Whether you are a pastor struggling with depression or simply hope to come alongside one in your life who does, where do you begin?
I’ll admit it. I was a pastor who was simply unqualified to counsel on this subject early in my ministry. If I had been, I wouldn’t have heard these words from an ER physician. He said, “I don’t know what you do for a living. But you either learn to love it, find something else, or die a very young man.”
I was stressed, depressed and didn’t really know what to do about it.
Thankfully, there were people in my life that did. In time, I made changes that have kept me living and leading healthy.
Here are three resources to help you respond in a more compassionate and informed way to the realities that contribute to depression and compound other forms of mental illness among church leaders…
Understand the “Why?” behind it. Thomas Rainer helps us come to terms with some of root causes behind depression among clergy. https://thomrainer.com/2018/02/five-reasons-many-pastors-struggle-depression/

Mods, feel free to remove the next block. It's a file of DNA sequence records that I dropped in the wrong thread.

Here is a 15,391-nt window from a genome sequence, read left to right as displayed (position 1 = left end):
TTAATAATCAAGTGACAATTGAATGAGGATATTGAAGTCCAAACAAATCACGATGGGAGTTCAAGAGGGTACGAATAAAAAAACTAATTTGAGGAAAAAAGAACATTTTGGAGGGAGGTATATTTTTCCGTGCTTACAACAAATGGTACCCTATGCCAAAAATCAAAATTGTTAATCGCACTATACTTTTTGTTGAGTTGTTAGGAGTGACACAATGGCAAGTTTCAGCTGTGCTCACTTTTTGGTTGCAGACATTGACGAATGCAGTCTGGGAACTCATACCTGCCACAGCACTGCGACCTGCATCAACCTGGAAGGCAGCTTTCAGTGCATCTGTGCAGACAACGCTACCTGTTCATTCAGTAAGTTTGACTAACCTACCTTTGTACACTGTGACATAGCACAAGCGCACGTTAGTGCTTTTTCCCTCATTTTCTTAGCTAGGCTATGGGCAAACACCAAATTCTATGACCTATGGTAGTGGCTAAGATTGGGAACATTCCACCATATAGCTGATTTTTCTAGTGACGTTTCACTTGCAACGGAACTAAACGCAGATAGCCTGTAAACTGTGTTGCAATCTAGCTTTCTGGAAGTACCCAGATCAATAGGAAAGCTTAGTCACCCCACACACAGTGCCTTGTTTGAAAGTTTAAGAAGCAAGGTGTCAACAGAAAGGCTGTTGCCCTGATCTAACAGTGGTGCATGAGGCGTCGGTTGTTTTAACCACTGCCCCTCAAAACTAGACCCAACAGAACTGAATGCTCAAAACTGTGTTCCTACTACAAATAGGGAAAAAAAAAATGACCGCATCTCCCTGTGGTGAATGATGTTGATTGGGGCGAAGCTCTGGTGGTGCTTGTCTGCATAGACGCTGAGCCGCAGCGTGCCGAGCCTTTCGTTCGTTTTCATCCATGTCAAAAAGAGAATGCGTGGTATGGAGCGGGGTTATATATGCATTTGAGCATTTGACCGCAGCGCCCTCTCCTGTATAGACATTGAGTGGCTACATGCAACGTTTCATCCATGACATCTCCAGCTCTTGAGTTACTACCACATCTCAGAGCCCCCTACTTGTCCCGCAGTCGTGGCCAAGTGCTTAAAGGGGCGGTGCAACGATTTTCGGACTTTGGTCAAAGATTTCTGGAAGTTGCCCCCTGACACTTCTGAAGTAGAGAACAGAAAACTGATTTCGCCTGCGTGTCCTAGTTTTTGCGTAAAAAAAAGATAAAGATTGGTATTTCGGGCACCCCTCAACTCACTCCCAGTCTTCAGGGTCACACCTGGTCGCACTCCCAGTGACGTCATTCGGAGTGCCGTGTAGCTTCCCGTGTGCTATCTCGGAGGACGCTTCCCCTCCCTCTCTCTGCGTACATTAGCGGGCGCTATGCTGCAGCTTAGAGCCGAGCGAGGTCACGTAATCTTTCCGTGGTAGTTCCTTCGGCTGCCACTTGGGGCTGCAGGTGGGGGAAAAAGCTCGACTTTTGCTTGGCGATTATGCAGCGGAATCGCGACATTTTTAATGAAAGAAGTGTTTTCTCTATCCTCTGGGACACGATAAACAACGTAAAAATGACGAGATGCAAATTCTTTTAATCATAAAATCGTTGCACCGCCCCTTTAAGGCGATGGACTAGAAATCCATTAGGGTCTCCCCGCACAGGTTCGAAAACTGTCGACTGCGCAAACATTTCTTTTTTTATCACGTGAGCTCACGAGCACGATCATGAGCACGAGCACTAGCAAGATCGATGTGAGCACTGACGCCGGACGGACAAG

Get past the stigma that comes with it. Mark Meynell writes for the Gospel Coalition about getting the conversation out in the open. https://www.thegospelcoalition.org/article/pastors-depression/
Take some practical steps to confront it. Something has to change. Stephanie Lobdell draws from the life of Elijah to offer some steps anyone can take to keep depression from leading them down a darker path. https://www.christianitytoday.com/pastors/2017/december-web-exclusives/when-youre-pastor-who-suffers-from-depression.html
It’s become all too cliche and way too familiar. Still, “the struggle is real” for those of us serving to answer God’s call to ministry.
There is hope. There is help.
Be a part of the solution and stay informed on the realities of depression and mental illness.
If you are struggling with depression. Let someone know. You don’t have to walk alone.
You can call the National Suicide Prevention Lifeline at 1-800-273-TALK (8255).